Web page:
The Reluctant House Dad: My Son's First Sleepover Turned Him Into A Monster!

14/08/2014 16:53 | Updated 22 May 2015

Boys Eating Popcorn at Slumber Party

I don't know what I was thinking as the words left my mouth after my six-year-old son had his pal round for a playdate recently.

"Would he like to come for a sleepover soon?' I said, to his friend's mum.

I should have bitten my tongue off right there and then, but the words had already left my lips and my ears were already receiving the reply ('Great idea') before I could do anything by way of retraction.

My son's squeal-like-an-X-Factor-winner's reaction reiterated the invitation, and thus the date was set. Last Friday.

My youngest boy would embark on his next rite of passage by having a pal over for The Sleepover.

Off I trotted to my local supermarket to buy popcorn, sweets, Fruit Shoots, a DVD ('Despicable Me 2', if you're interested - brilliant film) and anything else I could find that would keep the kids quiet and as the day loomed, I was quite looking forward to it.

As a Stay-At-Home-Dad, albeit a reluctant one, one thing I have learned is that playdates are great: the kids keep each other amused so you don't have to.

But a Sleepover is different. You're in charge of another parent's Reason To Exist but you know very little about them.

Over the past two years of housedadding, I have got my tribe into a routine so regimental it would make a stint in the SAS look relaxed.

Everything we do is clinically calendared - from the timing of the school run, to which meals they eat on what day, to their homework regime, to telly time, computer time, bathtime, storytime and bedtime. It's the only way I can cope.

But what do I know about another parent's child's routine? Zilch. Would they want hot chocolate and cookies before bedtime? Did they have a favourite cuddly without which they couldn't feel secure enough to go to sleep? Would they get up in the night for a gazillion wees? Might they need a groundsheet to offset the damage of wetting the bed?

I needn't have worried. My boy's little mate was a dream. Polite, obedient, gentle, easy-going. In fact, all the things that my six-year-old is, which I guess is the reason why they get on so well.

But my boy, well, my boy turned into a head-spinning, 'Yarrrrrrring' nightmare. He became so full of himself, so full of IT (if you get my drift) that I barely recognised him.

It was as if he'd figured out that with an independent witness in the house his Super-Strict Shouty dad would have to wind his neck in and transform into an Ever-So-Polite-Softly-Spoken-Give-In-To-Any-Demand-Dad lest his little mate went back to Mum and told her what an evil bastard his father was and risk being gossiped about at the school gates.

Oh, he's a crafty one, my lad. But he wasn't taking account of one crucial thing: I don't give a monkey's. We've had battles before, me and my youngest boy (and older two, too!). And no doubt there will be battles ahead, just as I had with my father. But I have always won them based on the very basic principle that I am bigger than him (it won't last - he's on the 99th centile, so I know the day when he whups my ass ain't too far away).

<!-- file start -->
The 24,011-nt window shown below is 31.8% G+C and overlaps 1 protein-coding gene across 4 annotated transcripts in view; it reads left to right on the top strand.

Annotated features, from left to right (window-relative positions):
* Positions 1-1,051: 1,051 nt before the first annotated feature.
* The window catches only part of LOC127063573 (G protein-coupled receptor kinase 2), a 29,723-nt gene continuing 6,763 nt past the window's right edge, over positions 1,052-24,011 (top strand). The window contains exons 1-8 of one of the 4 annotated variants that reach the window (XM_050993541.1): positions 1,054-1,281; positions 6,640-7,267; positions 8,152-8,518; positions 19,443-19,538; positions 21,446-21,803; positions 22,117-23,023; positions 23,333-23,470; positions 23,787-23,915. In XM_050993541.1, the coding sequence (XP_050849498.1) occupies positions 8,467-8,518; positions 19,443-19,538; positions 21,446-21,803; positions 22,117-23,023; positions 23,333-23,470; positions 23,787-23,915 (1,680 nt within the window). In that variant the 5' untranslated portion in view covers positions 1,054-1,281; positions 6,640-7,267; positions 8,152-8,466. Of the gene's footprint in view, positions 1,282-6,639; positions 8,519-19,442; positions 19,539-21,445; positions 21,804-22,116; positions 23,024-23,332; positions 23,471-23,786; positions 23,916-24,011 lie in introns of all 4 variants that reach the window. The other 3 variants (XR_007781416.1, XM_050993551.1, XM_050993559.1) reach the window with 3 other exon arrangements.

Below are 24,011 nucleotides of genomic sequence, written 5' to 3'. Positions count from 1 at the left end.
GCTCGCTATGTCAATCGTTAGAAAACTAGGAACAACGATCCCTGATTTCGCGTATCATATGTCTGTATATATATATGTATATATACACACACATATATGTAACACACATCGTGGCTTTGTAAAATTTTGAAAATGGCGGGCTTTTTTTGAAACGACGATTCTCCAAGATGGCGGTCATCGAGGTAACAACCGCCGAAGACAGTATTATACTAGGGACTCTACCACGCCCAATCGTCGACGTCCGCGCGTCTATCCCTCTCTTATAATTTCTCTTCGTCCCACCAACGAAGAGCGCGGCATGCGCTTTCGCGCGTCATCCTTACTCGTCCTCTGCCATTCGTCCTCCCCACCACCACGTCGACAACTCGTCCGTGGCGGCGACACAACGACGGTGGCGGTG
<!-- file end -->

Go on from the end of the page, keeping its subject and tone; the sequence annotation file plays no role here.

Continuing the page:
But this battle seemed different. It seemed to come from that place that has become the catch-phrase for the yoof of today: Respect.

He wanted to show his mate that HE was the Top Dog in the house, that he commanded the respect of the domicile. Ha! Think again, soldier. You gotta EARN respect, not demand it. And that's exactly what he attempted to do throughout the evening.

He pushed more buttons than I knew I possessed. Behaved in a way that I'd never seen him behave before. He wanted to show his pal what a Johnny Big Bollocks he was by chucking stuff around, using the word 'No' far more than I'd heard it used before, and generally being a little swine.

He ordered me around, he ordered his nine-year-old brother around, to the point where the latter asked me to have 'a word'.

So I did - several of them. But nothing seemed to get through to him.

I know, I know: I'm the adult; he's the child. I should, and could, have let it pass. But his behaviour prevented me from focusing on making the evening a fantastic night to remember and instead left me with a sense of: "Is it worth it? Is it worth doing this again if this is how it makes my son behave?"

And then something happened. At bedtime, the boys (my older son, the six-year-old, and his pal) announced that they wanted to sleep together on the floor.

I laid out duvets and sleeping bags, dimmed the light and bid them goodnight. It was past 10 o'clock - two hours past their bedtime - and I hoped they would conk out. But a few minutes later I heard voices.

"Sleep now, boys. It's late," I shouted from the living room.

More minutes passed. More voices.

"I SAID sleep."

Then more minutes. And more voices.

I rolled my eyes, dragged myself away from Twitter, and headed upstairs.

And there I found my six-year-old and his best friend, all clean and fresh in their pyjamas, lying on their stomachs with their chins on their hands, staring at my nine-year-old in awe and he read them a story.

I closed the door quietly and left them to it. My older son had taken charge in a way I hadn't been able to. Respect!

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